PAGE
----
What I like with all the aforementioned is the simplicity of their style, because they make analogue sounds that I absolutely admire, and wish I could make something close to the quality of what they do. There is a ton of music being made, but not a lot of it gets my attention, as I can be pretty picky with what I like. Those artists and labels really do the business for me, and I recommend anyone looking for serious cuts to look them up.”

What is your favourite track ever released on the label and why?

“Ah this one is a little impossible for me to answer really, I like all my label’s output, but I guess you really want an answer for this, so I will try at least to give you one. The EPs and LPs from Andrés Bucci have been special to me, he is such a talented producer and very much underappreciated, but he’s stayed strong to his sounds and is constantly evolving and exploring, I call what he does art.

My LP that I made under an alias Fork-Tailed Woodnymph (a species of hummingbird by the way) is also a favourite simply because I really allowed myself to explore and try very different ideas with my own music, something I had wanted to do for ages but never really found the time to do it, so I was glad I did and the results were liberating, I will do more of this soon that is assured. A recent track I made called “Honkytonks” also got a lot of attention and the feedback was insane, a lot of my heroes reacted so that was very special for me.”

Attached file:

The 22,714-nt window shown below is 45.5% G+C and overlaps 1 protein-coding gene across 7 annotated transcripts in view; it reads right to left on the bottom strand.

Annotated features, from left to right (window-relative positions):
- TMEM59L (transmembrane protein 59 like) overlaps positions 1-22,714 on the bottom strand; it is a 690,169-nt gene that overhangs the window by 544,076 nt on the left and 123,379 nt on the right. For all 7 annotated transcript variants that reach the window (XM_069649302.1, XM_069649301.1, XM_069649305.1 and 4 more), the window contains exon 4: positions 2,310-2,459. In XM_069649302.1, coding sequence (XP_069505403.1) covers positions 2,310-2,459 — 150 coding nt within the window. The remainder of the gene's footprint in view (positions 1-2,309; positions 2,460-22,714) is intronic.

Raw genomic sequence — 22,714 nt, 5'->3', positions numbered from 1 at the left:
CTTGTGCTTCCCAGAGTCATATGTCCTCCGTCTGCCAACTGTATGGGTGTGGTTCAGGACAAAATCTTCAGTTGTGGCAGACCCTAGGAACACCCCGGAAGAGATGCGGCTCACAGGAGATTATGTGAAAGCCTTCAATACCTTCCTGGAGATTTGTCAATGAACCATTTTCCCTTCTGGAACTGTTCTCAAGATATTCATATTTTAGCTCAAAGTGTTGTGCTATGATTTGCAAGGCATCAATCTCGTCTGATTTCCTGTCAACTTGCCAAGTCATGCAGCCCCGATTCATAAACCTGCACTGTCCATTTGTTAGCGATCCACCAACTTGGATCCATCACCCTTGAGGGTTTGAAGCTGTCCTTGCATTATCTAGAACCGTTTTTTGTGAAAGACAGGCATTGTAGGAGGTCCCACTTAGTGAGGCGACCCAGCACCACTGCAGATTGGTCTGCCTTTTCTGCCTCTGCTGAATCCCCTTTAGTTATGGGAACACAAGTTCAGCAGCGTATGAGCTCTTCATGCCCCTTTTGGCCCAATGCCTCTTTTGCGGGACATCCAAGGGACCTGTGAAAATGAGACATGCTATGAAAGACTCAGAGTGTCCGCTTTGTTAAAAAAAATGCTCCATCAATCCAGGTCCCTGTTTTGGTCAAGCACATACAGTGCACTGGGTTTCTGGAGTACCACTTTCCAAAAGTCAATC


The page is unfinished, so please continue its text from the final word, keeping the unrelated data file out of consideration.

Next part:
Benjamin Philippe Zulauf

What characteristics make a good label boss?

“Insanity, perseverance and a strong distain for money… I think that covers it really. If you want to start an independent label then you are pretty crazy and very optimistic to do it in this current climate. I think the best times were in the past, as the days of shifting large volumes of sales is done. Digital doesn’t seem to have replaced the revenue from vinyl, and now with the streaming format, it seems to have all gone to shit in my opinion.

It just feels kind of wrong to me to be placing my music on a tech companies streaming platform so people can access it almost for free instead of getting a copy from a record shop. Say what you want, but I feel like something has really been lost here, and it will never really go back to those better days. If your goal is making it onto playlists for a streaming site… OK, but maybe have another think about it, as the revenue is near non-existent.